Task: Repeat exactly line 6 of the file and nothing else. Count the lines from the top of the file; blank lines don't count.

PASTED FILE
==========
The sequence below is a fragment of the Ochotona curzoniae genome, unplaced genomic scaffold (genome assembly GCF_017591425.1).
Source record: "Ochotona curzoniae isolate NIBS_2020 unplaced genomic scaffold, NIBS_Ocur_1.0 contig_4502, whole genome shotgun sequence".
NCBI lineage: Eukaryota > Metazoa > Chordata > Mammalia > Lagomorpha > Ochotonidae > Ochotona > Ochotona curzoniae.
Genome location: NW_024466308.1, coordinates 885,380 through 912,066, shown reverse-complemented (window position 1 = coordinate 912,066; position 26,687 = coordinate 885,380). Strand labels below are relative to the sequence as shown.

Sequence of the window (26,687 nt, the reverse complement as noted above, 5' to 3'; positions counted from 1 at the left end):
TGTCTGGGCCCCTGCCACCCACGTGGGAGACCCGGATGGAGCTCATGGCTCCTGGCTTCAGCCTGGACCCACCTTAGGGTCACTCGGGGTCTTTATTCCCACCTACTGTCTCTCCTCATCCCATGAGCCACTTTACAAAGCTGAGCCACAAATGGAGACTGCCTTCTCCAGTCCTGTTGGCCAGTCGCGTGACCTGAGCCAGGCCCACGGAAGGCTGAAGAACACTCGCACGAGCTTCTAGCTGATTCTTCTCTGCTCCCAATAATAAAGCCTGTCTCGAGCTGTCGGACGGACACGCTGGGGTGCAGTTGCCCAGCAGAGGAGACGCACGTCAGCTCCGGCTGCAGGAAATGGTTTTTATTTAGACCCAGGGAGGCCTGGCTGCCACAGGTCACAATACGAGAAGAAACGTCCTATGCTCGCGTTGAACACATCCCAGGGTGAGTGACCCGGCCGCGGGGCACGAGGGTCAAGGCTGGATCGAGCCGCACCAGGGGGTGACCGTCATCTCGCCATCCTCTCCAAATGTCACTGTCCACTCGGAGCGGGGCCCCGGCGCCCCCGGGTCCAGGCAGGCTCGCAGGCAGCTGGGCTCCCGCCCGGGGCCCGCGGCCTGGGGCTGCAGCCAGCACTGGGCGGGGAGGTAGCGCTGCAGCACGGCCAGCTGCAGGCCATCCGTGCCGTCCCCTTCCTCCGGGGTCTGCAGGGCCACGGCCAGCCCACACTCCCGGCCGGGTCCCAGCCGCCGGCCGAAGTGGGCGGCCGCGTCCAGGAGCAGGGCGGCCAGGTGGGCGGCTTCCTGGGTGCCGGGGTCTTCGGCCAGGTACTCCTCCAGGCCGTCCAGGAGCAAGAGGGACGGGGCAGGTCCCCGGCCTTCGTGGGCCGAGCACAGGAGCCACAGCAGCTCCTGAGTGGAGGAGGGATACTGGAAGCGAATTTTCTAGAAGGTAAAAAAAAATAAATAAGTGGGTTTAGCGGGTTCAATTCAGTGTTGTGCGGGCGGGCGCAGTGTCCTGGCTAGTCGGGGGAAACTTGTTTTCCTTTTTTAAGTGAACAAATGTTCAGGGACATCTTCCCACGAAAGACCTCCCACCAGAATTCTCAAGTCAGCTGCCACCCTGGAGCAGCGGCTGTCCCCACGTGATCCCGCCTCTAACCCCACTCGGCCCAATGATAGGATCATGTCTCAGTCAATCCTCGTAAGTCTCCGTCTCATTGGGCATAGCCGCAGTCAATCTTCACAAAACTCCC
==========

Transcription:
TGTCTGGGCCCCTGCCACCCACGTGGGAGACCCGGATGGAGCTCATGGCTCCTGGCTTCAGCCTGGACCCACCTTAGGGTCACTCGGGGTCTTTATTCCCACCTACTGTCTCTCCTCATCCCATGAGCCACTTTACAAAGCTGAGCCACAAATGGAGACTGCCTTCTCCAGTCCTGTTGGCCAGTCGCGTGACCTGAGCCAGGCCCACGGAAGGCTGAAGAACACTCGCACGAGCTTCTAGCTGATTCTTCTCTGCTCCCAATAATAAAGCCTGTCTCGAGCTGTCGGACGGACACGCTGGGGTGCAGTTGCCCAGCAGAGGAGACGCACGTCAGCTCCGGCTGCAGGAAATGGTTTTTATTTAGACCCAGGGAGGCCTGGCTGCCACAGGTCACAATACGAGAAGAAACGTCCTATGCTCGCGTTGAACACATCCCAGGGTGAGTGACCCGGCCGCGGGGCACGAGGGTCAAGGCTGGATCGAGCCGCACCAGGGGGTGACCGTCATCTCGCCATCCTCTCCAAATGTCACTGTCCACTCGGAGCGGGGCCCCGGCGCCCCCGGGTCCAGGCAGGCTCGCAGGCAGCTGGGCTCCCGCCCGGGGCCCGCGGCCTGGGGCTGCAGCCAGCACTGGGCGGGGAGGTAGCGCTGCAGCACGGCCAGCTGCAGGCCATCCGTGCCGTCCCCTTCCTCCGGGGTCTGCAGGGCCACGGCCAGCCCACACTCCCGGCCGGGTCCCAGCCGCCGGCCGAAGTGGGCGGCCGCGTCCAGGAGCAGGGCGGCCAGGTGGGCGGCTTCCTGGGTGCCGGGGTCTTCGGCCAGGTACTCCTCCAGGCCGTCCAGGAGCAAGAGGGACGGGGCAGGTCCCCGGCCTTCGTGGGCCGAGCACAGGAGCCACAGCAGCTCCTGAGTGGAGGAGGGATACTGGAAGCGAATTTTCTAGAAGGTAAAAAAAAATAAATAAGTGGGTTTAGCGGGTTCAATTCAGTGTTGTGCGGGCGGGCGCAGTGTCCTGGCTAGTCGGGGGAAACTTGTTTTCCTTTTTTAAGTGAACAAATGTTCAGGGACATCTTCCCACGAAAGACCTCCCACCAGAATTCTCAAGTCAGCTGCCACCCTGGAGCAGCGGCTGTCCCCACGTGATCCCGCCTCTAACCCCACTCGGCCCAATGATAGGATCATGTCTCAGTCAATCCTCGTAAGTCTCCGTCTCATTGGGCATAGCCGCAGTCAATCTTCACAAAACTCCC